What Is Inverse Psoriasis?
Recently I had a health scare and ended up in the hospital with a skin infection. When I asked my rheumatologist what happened, he reminded me that my rheumatoid arthritis treatment that suppresses my immune system made me more susceptible to severe and fast infection.
I had been treating a small fungal rash that was being slow to respond to the usual medication, as well as an ear infection with antibiotic drops. Then over a weekend, the rash spread quickly and grew infectious and very uncomfortable. I had planned on seeing the dermatologist because the urgent care clinic didn’t know what to do. But my rheumatologist was rightly concerned how fast the problem was growing, so he urged me to go instead to the emergency room and be admitted at the hospital for treatment.
Was it an infection?
The hospital started me on oral antifungal medication and powder to use on my skin. Thankfully, my stay was only a couple days, and I continued treatment at home where I was more comfortable. It was also important to frequently wash, gently dry, and air my skin.
Progress was slow. While the worst infectious symptoms cleared in a couple of days, there was little change in the size of the rash even after a week. My infectious disease doctor was truly puzzled and I was a bit concerned. He extended the antifungals and added an antibiotic, while I continued to hope for faster progress.
What is inverse psoriasis?
I was then able to see my dermatologist and he had a completely different idea. I told him the whole story and he took one look at me and said, "I think this is inverse psoriasis." To which I said, what the heck is that? (Bonus points to the hubby — he knew of it!)
It's not an infection
Inverse psoriasis is an inflammation skin condition that occurs in the folds of the skin. It looks red and inflamed in areas like the armpits, buttocks, groin, stomach, and under the breasts. It is also rare — only 3-7 percent of people with psoriasis have this type. (See the Medical News Today summary of this condition.)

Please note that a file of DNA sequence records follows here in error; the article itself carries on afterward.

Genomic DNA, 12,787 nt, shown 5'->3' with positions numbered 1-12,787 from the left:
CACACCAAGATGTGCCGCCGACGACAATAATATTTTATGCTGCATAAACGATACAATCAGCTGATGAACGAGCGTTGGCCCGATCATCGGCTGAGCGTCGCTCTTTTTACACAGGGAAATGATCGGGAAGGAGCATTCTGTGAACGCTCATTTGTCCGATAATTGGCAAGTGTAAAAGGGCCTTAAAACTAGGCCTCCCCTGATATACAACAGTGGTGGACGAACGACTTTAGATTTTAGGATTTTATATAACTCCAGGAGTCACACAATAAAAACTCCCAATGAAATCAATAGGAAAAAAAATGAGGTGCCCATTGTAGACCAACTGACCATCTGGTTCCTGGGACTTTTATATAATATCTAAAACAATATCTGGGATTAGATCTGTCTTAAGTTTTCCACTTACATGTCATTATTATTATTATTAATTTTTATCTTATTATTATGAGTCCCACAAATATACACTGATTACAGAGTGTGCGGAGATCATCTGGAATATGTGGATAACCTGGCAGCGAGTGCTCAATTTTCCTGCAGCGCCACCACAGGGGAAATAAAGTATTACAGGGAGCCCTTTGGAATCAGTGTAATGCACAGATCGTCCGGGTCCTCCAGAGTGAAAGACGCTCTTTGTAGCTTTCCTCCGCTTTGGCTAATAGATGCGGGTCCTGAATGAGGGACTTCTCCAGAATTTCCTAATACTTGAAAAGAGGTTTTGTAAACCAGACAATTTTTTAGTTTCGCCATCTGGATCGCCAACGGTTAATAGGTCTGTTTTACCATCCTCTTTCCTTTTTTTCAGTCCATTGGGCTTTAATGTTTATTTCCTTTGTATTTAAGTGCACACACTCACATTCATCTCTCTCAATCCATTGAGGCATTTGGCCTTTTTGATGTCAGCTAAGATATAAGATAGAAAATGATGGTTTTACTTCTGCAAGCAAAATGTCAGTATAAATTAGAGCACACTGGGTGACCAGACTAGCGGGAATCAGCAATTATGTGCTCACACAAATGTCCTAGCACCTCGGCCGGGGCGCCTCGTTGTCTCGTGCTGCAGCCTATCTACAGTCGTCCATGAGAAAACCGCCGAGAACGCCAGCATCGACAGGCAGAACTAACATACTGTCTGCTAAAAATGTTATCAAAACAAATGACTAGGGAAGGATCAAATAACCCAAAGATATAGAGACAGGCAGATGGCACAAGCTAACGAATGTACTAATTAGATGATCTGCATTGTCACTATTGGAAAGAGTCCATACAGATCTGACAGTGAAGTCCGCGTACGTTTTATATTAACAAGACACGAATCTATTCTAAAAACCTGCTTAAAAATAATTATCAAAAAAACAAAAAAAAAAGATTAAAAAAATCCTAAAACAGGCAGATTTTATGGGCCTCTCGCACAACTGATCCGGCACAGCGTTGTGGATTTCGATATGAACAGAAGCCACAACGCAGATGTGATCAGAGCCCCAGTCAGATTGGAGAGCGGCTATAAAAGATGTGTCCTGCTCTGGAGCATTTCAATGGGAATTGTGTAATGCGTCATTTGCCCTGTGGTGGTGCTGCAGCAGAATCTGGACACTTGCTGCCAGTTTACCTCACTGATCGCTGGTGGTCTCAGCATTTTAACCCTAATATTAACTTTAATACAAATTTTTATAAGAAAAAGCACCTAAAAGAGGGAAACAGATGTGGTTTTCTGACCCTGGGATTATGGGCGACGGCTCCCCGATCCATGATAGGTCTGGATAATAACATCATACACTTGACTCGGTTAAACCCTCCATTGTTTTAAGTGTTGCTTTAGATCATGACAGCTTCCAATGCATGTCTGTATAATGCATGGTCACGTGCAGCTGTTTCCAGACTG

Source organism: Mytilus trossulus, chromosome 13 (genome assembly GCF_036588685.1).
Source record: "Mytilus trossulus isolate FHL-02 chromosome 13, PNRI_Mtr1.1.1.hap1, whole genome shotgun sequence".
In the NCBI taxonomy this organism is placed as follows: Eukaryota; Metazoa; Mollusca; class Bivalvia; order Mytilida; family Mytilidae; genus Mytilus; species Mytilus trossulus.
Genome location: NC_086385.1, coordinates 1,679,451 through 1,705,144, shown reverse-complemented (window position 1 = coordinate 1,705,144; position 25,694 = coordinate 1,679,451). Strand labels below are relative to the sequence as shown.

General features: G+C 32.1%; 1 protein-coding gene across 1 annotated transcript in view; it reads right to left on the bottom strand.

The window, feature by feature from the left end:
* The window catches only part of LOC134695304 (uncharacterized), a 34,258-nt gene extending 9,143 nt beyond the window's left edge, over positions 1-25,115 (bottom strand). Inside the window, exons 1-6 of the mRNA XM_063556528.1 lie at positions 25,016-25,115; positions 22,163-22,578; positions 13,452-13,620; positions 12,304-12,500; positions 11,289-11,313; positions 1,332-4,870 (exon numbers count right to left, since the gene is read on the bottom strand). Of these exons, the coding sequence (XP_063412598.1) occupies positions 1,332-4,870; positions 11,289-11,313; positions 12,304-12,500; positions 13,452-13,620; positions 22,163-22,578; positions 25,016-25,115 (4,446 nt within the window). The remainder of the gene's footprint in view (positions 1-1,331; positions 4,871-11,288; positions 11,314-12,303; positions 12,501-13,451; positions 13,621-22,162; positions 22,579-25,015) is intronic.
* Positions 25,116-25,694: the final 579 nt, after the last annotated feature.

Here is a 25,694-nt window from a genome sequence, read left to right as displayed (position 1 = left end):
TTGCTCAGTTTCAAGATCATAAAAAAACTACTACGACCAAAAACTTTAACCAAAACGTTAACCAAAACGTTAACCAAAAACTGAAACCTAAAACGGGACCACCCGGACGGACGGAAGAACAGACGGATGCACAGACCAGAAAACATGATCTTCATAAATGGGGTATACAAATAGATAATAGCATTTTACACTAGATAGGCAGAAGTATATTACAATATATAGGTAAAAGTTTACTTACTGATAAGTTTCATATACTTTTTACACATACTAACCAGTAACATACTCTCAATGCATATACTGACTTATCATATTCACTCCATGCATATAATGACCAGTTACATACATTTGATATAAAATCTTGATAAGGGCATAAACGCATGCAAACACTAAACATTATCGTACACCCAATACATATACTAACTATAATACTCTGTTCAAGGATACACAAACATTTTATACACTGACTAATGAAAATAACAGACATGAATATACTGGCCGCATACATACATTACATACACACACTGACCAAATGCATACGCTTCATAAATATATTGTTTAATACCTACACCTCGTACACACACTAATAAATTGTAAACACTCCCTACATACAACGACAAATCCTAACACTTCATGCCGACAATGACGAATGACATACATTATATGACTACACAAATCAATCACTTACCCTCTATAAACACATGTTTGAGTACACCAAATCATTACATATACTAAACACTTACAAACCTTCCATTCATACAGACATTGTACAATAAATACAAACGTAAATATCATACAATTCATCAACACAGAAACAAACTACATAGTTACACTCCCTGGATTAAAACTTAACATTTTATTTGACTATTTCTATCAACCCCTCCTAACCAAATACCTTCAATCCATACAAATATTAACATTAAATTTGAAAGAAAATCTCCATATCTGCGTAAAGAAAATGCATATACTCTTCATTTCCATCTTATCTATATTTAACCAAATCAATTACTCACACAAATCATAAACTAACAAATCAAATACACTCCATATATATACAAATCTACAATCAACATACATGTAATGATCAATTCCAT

What are triggers for psoriasis?
I have family members who have the traditional form of psoriasis that appears as dryness and scales in patches on the skin, but I was previously unaware of this form. My research reveals that some people have both, as I think I do have some regular psoriasis now on my scalp.
Stress and other possible factors
Stress, injuries, and infection can cause inverse psoriasis to flare. We think that mine may have been triggered by a small ear infection I had shortly prior. I also think that autoimmune conditions can co-occur so it doesn’t surprise me, as someone with RA, to experience another autoimmune issue. I’ve also seen this happen in my family.
I wondered if my biologic medication may play a role, but I am not sure and there is really no way to tell. Looking back, I may have had smaller flares of inverse psoriasis that went unrecognized. But I do wonder if my biologic is so effective at suppressing my RA that my immune system response was to attack with inflammation in another way. A recent study found that a small percentage of RA patients taking anti-TNF medications experienced new onset of psoriasis. Again, it is rare but seems to be a possible side effect either of RA or treatment (or possibly a combination of both).
Watch and wait
Now that I know about the inverse psoriasis, I can better watch for it and treat it. My dermatologist prescribed topic steroid creams and it immediately started quickly improving. Unfortunately, because I didn’t recognize it before, it got inflamed and infected. Now that I know what to look for, I can take some preventative steps (like using moisturizer) and jump on symptoms with steroid creams to prevent bad flares.
I'm always learning something new about RA
I’m more than 40 years into living with rheumatoid arthritis and I am still learning! Inflammation can attack and present in the strangest, most unexpected ways. And infections can move way too fast. I’ve learned to be even more vigilant and keep my mind open because it’s still possible for me to be surprised.
Quiz: Which is NOT a common risk factor for osteoporosis?